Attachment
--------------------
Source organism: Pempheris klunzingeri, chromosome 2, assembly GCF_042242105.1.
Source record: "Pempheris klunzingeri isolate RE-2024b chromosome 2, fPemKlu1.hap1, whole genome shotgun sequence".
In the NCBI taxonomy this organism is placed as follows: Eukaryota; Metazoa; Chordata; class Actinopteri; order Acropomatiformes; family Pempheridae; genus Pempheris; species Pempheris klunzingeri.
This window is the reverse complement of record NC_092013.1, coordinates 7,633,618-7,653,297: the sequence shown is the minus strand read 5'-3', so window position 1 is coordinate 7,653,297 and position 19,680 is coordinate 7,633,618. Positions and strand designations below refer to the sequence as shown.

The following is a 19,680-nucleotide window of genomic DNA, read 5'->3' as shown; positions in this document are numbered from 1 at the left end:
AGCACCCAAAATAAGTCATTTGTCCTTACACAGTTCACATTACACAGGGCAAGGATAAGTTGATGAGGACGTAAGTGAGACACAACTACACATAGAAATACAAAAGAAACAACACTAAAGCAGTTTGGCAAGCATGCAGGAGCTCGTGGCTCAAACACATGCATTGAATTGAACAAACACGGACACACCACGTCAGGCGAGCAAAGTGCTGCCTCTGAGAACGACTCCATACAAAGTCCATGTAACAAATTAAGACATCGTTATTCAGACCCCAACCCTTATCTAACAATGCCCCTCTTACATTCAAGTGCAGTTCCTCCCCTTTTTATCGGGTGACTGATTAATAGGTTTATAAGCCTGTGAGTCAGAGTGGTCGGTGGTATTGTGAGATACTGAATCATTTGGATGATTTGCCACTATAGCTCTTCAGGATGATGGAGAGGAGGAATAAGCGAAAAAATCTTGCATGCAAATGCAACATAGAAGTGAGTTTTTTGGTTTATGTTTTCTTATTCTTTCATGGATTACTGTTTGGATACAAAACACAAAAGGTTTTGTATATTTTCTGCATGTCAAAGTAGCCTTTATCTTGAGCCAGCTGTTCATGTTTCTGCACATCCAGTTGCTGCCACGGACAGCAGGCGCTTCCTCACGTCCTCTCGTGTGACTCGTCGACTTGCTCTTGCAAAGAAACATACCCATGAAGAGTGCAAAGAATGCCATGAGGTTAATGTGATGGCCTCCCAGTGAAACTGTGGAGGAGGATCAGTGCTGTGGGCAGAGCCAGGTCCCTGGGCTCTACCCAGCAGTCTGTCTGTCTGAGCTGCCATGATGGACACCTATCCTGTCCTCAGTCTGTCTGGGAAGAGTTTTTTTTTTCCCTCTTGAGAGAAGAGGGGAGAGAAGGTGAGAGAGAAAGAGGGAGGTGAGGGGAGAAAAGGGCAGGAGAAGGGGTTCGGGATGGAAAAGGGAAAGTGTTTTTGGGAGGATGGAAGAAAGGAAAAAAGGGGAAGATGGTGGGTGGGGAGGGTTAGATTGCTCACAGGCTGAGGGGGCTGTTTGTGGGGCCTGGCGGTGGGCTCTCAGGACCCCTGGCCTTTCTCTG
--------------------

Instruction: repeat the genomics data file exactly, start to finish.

Source organism: Pempheris klunzingeri, chromosome 2, assembly GCF_042242105.1.
Source record: "Pempheris klunzingeri isolate RE-2024b chromosome 2, fPemKlu1.hap1, whole genome shotgun sequence".
In the NCBI taxonomy this organism is placed as follows: Eukaryota; Metazoa; Chordata; class Actinopteri; order Acropomatiformes; family Pempheridae; genus Pempheris; species Pempheris klunzingeri.
This window is the reverse complement of record NC_092013.1, coordinates 7,633,618-7,653,297: the sequence shown is the minus strand read 5'-3', so window position 1 is coordinate 7,653,297 and position 19,680 is coordinate 7,633,618. Positions and strand designations below refer to the sequence as shown.

The following is a 19,680-nucleotide window of genomic DNA, read 5'->3' as shown; positions in this document are numbered from 1 at the left end:
AGCACCCAAAATAAGTCATTTGTCCTTACACAGTTCACATTACACAGGGCAAGGATAAGTTGATGAGGACGTAAGTGAGACACAACTACACATAGAAATACAAAAGAAACAACACTAAAGCAGTTTGGCAAGCATGCAGGAGCTCGTGGCTCAAACACATGCATTGAATTGAACAAACACGGACACACCACGTCAGGCGAGCAAAGTGCTGCCTCTGAGAACGACTCCATACAAAGTCCATGTAACAAATTAAGACATCGTTATTCAGACCCCAACCCTTATCTAACAATGCCCCTCTTACATTCAAGTGCAGTTCCTCCCCTTTTTATCGGGTGACTGATTAATAGGTTTATAAGCCTGTGAGTCAGAGTGGTCGGTGGTATTGTGAGATACTGAATCATTTGGATGATTTGCCACTATAGCTCTTCAGGATGATGGAGAGGAGGAATAAGCGAAAAAATCTTGCATGCAAATGCAACATAGAAGTGAGTTTTTTGGTTTATGTTTTCTTATTCTTTCATGGATTACTGTTTGGATACAAAACACAAAAGGTTTTGTATATTTTCTGCATGTCAAAGTAGCCTTTATCTTGAGCCAGCTGTTCATGTTTCTGCACATCCAGTTGCTGCCACGGACAGCAGGCGCTTCCTCACGTCCTCTCGTGTGACTCGTCGACTTGCTCTTGCAAAGAAACATACCCATGAAGAGTGCAAAGAATGCCATGAGGTTAATGTGATGGCCTCCCAGTGAAACTGTGGAGGAGGATCAGTGCTGTGGGCAGAGCCAGGTCCCTGGGCTCTACCCAGCAGTCTGTCTGTCTGAGCTGCCATGATGGACACCTATCCTGTCCTCAGTCTGTCTGGGAAGAGTTTTTTTTTTCCCTCTTGAGAGAAGAGGGGAGAGAAGGTGAGAGAGAAAGAGGGAGGTGAGGGGAGAAAAGGGCAGGAGAAGGGGTTCGGGATGGAAAAGGGAAAGTGTTTTTGGGAGGATGGAAGAAAGGAAAAAAGGGGAAGATGGTGGGTGGGGAGGGTTAGATTGCTCACAGGCTGAGGGGGCTGTTTGTGGGGCCTGGCGGTGGGCTCTCAGGACCCCTGGCCTTTCTCTG